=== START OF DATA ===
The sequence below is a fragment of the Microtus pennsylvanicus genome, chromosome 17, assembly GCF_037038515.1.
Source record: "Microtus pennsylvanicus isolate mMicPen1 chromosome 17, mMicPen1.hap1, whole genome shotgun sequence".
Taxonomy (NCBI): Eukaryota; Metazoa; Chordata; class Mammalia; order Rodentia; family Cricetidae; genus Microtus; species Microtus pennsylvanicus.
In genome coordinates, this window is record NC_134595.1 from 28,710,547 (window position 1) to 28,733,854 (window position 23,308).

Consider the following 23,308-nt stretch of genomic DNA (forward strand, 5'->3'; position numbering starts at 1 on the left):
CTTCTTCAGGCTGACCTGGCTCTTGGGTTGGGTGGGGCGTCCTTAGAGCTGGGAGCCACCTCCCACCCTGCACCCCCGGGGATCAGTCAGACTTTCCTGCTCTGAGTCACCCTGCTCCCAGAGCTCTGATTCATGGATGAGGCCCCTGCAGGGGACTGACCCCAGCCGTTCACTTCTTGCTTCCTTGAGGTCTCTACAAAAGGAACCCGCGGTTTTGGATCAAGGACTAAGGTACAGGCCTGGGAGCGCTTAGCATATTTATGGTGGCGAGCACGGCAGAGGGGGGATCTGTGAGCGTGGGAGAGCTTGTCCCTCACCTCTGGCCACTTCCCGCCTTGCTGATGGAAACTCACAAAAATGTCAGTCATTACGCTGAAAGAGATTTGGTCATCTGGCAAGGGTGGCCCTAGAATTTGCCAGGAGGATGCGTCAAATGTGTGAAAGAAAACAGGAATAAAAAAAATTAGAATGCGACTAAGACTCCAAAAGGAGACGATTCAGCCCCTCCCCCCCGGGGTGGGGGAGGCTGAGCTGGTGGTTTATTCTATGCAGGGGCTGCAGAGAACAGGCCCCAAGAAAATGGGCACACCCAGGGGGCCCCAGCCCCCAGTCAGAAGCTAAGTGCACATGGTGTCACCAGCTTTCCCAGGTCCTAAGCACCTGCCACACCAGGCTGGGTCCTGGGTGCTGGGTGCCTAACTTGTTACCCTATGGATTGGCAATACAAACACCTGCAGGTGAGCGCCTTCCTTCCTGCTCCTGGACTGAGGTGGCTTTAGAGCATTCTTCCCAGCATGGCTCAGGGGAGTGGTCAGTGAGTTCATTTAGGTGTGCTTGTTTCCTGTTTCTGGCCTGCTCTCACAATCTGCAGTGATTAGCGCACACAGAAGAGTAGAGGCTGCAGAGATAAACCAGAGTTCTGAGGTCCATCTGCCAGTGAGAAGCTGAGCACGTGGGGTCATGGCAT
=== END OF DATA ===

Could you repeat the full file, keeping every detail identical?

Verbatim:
The sequence below is a fragment of the Microtus pennsylvanicus genome, chromosome 17, assembly GCF_037038515.1.
Source record: "Microtus pennsylvanicus isolate mMicPen1 chromosome 17, mMicPen1.hap1, whole genome shotgun sequence".
Taxonomy (NCBI): Eukaryota; Metazoa; Chordata; class Mammalia; order Rodentia; family Cricetidae; genus Microtus; species Microtus pennsylvanicus.
In genome coordinates, this window is record NC_134595.1 from 28,710,547 (window position 1) to 28,733,854 (window position 23,308).

Consider the following 23,308-nt stretch of genomic DNA (forward strand, 5'->3'; position numbering starts at 1 on the left):
CTTCTTCAGGCTGACCTGGCTCTTGGGTTGGGTGGGGCGTCCTTAGAGCTGGGAGCCACCTCCCACCCTGCACCCCCGGGGATCAGTCAGACTTTCCTGCTCTGAGTCACCCTGCTCCCAGAGCTCTGATTCATGGATGAGGCCCCTGCAGGGGACTGACCCCAGCCGTTCACTTCTTGCTTCCTTGAGGTCTCTACAAAAGGAACCCGCGGTTTTGGATCAAGGACTAAGGTACAGGCCTGGGAGCGCTTAGCATATTTATGGTGGCGAGCACGGCAGAGGGGGGATCTGTGAGCGTGGGAGAGCTTGTCCCTCACCTCTGGCCACTTCCCGCCTTGCTGATGGAAACTCACAAAAATGTCAGTCATTACGCTGAAAGAGATTTGGTCATCTGGCAAGGGTGGCCCTAGAATTTGCCAGGAGGATGCGTCAAATGTGTGAAAGAAAACAGGAATAAAAAAAATTAGAATGCGACTAAGACTCCAAAAGGAGACGATTCAGCCCCTCCCCCCCGGGGTGGGGGAGGCTGAGCTGGTGGTTTATTCTATGCAGGGGCTGCAGAGAACAGGCCCCAAGAAAATGGGCACACCCAGGGGGCCCCAGCCCCCAGTCAGAAGCTAAGTGCACATGGTGTCACCAGCTTTCCCAGGTCCTAAGCACCTGCCACACCAGGCTGGGTCCTGGGTGCTGGGTGCCTAACTTGTTACCCTATGGATTGGCAATACAAACACCTGCAGGTGAGCGCCTTCCTTCCTGCTCCTGGACTGAGGTGGCTTTAGAGCATTCTTCCCAGCATGGCTCAGGGGAGTGGTCAGTGAGTTCATTTAGGTGTGCTTGTTTCCTGTTTCTGGCCTGCTCTCACAATCTGCAGTGATTAGCGCACACAGAAGAGTAGAGGCTGCAGAGATAAACCAGAGTTCTGAGGTCCATCTGCCAGTGAGAAGCTGAGCACGTGGGGTCATGGCAT